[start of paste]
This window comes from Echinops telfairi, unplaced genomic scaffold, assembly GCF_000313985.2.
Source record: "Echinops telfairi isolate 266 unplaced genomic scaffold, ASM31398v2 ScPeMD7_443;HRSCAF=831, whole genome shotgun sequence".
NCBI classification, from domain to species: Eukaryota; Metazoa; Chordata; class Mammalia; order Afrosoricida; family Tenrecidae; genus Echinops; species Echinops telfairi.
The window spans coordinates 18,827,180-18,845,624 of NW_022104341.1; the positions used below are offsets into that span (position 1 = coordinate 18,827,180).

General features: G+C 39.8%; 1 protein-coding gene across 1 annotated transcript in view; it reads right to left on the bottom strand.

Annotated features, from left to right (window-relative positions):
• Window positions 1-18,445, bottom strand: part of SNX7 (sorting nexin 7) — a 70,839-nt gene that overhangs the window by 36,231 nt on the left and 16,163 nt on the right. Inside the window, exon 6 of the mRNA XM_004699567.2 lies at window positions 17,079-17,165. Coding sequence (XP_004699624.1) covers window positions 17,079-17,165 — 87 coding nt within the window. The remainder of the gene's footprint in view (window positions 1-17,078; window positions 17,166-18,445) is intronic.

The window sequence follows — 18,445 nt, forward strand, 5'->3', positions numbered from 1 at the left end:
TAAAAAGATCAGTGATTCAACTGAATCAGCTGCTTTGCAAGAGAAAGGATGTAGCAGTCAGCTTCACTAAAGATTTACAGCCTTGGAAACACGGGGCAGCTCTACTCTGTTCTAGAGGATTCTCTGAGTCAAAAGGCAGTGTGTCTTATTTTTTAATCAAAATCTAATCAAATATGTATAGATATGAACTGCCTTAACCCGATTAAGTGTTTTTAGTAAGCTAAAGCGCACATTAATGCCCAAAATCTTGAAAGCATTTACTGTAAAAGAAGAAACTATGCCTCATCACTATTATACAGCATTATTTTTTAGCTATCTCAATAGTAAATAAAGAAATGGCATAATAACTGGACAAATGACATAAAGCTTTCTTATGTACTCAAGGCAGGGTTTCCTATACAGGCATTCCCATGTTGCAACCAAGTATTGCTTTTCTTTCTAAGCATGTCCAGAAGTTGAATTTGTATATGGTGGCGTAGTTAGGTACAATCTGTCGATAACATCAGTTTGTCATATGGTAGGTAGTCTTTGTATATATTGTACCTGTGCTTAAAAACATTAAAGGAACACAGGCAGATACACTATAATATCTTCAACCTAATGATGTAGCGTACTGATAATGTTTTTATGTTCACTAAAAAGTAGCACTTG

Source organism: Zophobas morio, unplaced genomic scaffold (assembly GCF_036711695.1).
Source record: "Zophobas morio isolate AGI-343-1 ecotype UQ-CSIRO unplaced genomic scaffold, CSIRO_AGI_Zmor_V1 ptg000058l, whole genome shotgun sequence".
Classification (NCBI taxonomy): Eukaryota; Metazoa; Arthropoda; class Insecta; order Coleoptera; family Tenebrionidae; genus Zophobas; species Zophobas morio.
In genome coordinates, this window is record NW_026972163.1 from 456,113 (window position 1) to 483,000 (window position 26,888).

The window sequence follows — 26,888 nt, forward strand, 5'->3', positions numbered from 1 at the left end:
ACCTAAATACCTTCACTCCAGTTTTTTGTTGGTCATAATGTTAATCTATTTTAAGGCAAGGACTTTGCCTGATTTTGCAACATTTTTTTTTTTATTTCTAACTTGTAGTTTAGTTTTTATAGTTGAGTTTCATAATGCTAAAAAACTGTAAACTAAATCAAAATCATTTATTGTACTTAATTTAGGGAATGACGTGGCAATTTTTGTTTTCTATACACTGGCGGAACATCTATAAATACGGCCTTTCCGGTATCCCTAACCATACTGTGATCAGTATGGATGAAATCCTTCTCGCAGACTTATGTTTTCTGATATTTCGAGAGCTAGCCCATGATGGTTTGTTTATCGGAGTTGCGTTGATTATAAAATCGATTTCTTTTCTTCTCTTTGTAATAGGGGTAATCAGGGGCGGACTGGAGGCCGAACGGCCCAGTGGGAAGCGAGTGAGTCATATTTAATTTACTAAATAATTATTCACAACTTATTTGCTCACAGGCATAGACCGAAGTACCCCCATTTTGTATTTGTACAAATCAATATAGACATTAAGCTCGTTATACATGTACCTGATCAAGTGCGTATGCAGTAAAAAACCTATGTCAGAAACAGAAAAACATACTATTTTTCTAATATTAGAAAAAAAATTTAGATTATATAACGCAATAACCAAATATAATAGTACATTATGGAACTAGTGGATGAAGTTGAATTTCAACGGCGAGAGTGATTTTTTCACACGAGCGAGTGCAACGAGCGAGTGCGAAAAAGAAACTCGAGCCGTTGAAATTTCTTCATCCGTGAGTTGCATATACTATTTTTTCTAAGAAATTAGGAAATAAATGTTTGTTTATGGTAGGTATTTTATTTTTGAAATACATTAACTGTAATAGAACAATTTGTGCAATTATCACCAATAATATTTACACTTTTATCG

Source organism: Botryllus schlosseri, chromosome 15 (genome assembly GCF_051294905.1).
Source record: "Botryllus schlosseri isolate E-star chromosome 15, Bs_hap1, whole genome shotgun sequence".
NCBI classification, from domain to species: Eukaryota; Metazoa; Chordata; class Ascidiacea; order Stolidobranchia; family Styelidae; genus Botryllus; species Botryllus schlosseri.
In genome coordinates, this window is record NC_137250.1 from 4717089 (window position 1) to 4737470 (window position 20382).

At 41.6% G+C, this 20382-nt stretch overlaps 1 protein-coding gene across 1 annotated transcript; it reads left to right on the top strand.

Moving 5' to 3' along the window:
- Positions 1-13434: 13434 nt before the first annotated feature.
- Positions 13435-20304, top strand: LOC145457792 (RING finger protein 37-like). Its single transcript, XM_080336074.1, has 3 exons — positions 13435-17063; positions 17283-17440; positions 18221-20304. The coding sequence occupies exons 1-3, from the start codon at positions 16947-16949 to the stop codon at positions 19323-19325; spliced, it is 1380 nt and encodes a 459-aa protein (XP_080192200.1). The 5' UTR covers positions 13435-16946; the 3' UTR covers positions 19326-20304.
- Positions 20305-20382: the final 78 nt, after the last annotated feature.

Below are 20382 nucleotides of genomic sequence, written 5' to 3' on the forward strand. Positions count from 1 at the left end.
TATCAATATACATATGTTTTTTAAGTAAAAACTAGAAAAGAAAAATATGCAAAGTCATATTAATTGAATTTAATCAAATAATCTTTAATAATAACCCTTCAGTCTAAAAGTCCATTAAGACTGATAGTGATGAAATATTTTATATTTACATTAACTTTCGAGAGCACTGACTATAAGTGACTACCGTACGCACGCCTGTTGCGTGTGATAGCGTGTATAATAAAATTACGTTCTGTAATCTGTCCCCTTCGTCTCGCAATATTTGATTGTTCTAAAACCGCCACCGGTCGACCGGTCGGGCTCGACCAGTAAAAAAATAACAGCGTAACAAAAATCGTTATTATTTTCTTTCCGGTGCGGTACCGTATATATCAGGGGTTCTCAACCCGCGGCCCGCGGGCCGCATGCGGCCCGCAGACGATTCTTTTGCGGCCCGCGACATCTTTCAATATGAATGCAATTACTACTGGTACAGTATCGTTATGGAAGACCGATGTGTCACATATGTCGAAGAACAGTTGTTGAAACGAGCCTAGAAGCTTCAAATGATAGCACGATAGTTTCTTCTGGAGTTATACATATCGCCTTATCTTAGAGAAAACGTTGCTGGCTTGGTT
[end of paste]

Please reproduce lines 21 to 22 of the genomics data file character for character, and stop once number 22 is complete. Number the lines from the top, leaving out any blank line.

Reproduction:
Moving 5' to 3' along the window:
- Positions 1-13434: 13434 nt before the first annotated feature.